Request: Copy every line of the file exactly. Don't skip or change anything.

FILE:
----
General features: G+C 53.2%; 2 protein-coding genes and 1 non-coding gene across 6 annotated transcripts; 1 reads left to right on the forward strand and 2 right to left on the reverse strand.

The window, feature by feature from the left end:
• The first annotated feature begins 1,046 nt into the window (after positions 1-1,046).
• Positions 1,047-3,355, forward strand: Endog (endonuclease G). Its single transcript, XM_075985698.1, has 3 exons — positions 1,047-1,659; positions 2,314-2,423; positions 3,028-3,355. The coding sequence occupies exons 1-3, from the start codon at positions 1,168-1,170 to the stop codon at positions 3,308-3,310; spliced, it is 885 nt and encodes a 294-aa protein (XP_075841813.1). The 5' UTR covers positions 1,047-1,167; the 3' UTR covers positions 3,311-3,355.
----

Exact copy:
General features: G+C 53.2%; 2 protein-coding genes and 1 non-coding gene across 6 annotated transcripts; 1 reads left to right on the forward strand and 2 right to left on the reverse strand.

The window, feature by feature from the left end:
• The first annotated feature begins 1,046 nt into the window (after positions 1-1,046).
• Positions 1,047-3,355, forward strand: Endog (endonuclease G). Its single transcript, XM_075985698.1, has 3 exons — positions 1,047-1,659; positions 2,314-2,423; positions 3,028-3,355. The coding sequence occupies exons 1-3, from the start codon at positions 1,168-1,170 to the stop codon at positions 3,308-3,310; spliced, it is 885 nt and encodes a 294-aa protein (XP_075841813.1). The 5' UTR covers positions 1,047-1,167; the 3' UTR covers positions 3,311-3,355.